The quick guide to Amsterdam’s neighborhoods
Amsterdam’s neighborhoods are incredibly distinctive and unique, each having different things to offer for your travels. Here is a quick guide to Amsterdam’s neighborhoods to make the most out of your personal Amsterdam itinerary.
De Pijp is an up and coming neighborhood just outside what’s conventionally thought of as Amsterdam’s center (the Binnenstad neighborhoods and the layers of canals that encircle it). Here you’ll find a vibrant array of restaurants enriched by a diverse immigrant community, as well as the massive Albert Cuyp market, a 300+ stall affair lining the eponymous street that offers clothing, food, and jewelry from around the world. Whether or not you’re in the neighborhood for the restaurants or shopping, the market is well worth a walk through. The neighborhood is also home to the beautiful Sarphatipark, which is mostly overlooked by tourists and a beautiful place to relax on a nice day with a picnic; you’ll find yourself surrounded by young locals doing the same thing. Explore de Pijp with a local guide through PlacePass.
Binnenstad is the beating heart of Amsterdam’s neighborhoods. It’s located right in the center of the city, near some of its most iconic landmarks. The Binnenstad includes the infamous Red Light District, as well as the Oude Kerk—the oldest building in the city—and the majestic Royal Palace. The Palace is where the king of the Netherlands conducts most of his official business, but when it isn’t closed for state affairs it’s often open to visitors and a perfect place to learn about the Dutch monarchy and see inside one of the city’s most impressive buildings. The palace sits on the famous Dam square, which is also home to a few of the city’s swankiest hotels, with many of the most luxurious restaurants and bars just a few steps away. In addition, Binnenstad also has a few of the more popular shopping streets in the city. The neighborhood can get crowded with tourists, especially during peak tourism season, but you can’t come to Amsterdam without exploring it just a little bit.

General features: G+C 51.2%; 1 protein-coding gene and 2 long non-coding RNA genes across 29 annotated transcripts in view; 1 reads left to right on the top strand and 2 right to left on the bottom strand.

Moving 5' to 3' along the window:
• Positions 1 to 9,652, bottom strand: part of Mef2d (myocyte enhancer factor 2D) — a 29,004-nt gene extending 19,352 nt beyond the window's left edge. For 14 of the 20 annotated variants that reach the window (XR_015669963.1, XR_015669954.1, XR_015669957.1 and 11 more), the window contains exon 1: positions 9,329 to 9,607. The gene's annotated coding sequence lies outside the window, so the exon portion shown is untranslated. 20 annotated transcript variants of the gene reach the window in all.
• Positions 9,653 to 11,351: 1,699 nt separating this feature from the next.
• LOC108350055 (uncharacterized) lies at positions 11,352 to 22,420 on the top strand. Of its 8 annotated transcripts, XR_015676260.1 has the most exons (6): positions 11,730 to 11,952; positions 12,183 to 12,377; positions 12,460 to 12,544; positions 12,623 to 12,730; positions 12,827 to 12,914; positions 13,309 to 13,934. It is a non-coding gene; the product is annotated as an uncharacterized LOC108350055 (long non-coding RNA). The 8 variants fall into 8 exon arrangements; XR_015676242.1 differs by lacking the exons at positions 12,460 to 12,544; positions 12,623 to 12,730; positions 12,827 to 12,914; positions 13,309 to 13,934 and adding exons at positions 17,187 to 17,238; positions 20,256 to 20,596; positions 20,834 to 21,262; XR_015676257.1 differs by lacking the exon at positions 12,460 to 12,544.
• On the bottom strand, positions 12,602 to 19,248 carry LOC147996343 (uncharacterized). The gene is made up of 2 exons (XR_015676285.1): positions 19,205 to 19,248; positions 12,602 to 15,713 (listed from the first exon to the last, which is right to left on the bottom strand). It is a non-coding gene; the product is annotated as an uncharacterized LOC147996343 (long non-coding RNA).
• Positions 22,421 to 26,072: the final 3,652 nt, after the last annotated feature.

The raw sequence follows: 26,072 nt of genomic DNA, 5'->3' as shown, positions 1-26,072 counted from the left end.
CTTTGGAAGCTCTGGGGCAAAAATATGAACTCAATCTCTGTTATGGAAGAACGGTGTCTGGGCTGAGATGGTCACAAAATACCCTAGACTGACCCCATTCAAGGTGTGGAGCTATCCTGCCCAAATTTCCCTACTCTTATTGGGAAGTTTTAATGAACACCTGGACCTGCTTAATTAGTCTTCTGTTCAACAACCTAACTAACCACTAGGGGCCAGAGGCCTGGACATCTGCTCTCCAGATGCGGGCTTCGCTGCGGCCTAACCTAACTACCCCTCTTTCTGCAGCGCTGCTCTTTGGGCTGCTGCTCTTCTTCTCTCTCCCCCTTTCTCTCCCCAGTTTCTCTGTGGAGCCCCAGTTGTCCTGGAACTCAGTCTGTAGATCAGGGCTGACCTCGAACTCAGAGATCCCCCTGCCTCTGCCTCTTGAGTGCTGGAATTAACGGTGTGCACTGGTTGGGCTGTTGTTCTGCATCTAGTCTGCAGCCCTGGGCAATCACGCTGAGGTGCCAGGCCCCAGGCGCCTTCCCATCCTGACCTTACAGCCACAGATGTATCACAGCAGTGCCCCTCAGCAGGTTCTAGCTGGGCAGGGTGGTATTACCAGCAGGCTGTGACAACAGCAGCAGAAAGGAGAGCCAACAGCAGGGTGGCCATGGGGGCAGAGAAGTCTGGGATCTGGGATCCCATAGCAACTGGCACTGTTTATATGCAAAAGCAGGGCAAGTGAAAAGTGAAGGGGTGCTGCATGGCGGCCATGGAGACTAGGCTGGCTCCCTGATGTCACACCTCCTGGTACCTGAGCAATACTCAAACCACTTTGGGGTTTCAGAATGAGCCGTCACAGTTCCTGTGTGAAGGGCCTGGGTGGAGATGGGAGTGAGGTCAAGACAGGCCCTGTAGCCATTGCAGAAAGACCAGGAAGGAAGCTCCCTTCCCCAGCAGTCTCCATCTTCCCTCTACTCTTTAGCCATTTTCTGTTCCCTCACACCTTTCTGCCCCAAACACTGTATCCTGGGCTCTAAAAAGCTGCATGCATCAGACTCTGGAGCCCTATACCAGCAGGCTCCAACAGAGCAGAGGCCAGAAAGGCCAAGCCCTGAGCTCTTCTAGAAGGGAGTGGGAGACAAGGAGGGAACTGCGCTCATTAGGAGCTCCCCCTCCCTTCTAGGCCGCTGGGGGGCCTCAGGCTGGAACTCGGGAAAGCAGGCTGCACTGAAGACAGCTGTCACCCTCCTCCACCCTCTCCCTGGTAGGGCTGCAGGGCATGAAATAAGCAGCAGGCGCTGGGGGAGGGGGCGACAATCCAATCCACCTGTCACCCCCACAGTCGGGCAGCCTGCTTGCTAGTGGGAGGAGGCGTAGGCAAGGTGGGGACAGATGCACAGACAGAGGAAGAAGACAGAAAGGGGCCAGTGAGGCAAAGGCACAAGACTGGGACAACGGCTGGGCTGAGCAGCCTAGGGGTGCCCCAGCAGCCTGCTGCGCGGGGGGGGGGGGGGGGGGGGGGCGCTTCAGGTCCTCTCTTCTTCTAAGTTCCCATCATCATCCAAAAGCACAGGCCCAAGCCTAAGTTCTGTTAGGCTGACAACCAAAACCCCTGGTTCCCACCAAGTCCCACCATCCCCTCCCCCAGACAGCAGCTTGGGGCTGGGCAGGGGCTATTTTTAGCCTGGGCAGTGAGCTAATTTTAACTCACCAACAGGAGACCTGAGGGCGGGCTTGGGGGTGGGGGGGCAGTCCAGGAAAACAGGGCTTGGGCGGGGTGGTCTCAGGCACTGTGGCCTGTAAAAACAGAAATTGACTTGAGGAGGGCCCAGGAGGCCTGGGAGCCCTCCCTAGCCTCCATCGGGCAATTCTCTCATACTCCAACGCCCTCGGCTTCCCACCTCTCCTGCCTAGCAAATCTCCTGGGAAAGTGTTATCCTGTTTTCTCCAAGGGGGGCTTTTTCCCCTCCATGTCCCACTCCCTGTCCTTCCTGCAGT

The Nine Streets
Amsterdam of course has no shortage of shopping districts, but those that are closest the city center can get overcrowded and overwhelming, particularly as tourists flood the city during peak summer months. For a more refined, more local, and much less chaotic shopping experience consider heading out to the Nine Streets neighborhood. Here you’ll find tons of smaller shops and local boutiques selling chic clothing, jewelry, art, and beyond. There are also some delicious and reasonably priced restaurants throughout. This is a more authentic example of Dutch boutiques and eateries than you might be able to find elsewhere in the city, although it’s consistently pretty upscale.
Spaarndammer en Zeeheldenbuurt
This neighborhood, to the northwest of the city center, has a few must-see spots. Your first stop to explore is Het Schip, an example of classic Amsterdam School architecture and a typical residential setup for 1900s Dutch city living. The building earned its name for its resemblance to a ship (schip), and is now partially a museum dedicated to the architecture style. If you appreciate intricate brickwork and modern architecture, this museum and the surrounding residential area is worth a look. Elsewhere in the neighborhood is the beautiful Westerpark, a popular park in Amsterdam—especially with locals—and a wonderful spot to relax on a beautiful day. Westerpark is right by the old Amsterdam gasworks, which like most centrally located industrial complexes in contemporary European cities is no longer functioning in its original role. Instead, the gasworks have been converted into a cutting-edge cultural venue and home to trendy restaurants, art galleries, ad cool (read: hip and hipster) shopping. The larger complex also hosts festivals, markets, and interesting exhibitions. It might not be on the conventional roster of things to check out in your Amsterdam itinerary, but it’s a great place to visit for a bit of the local experience.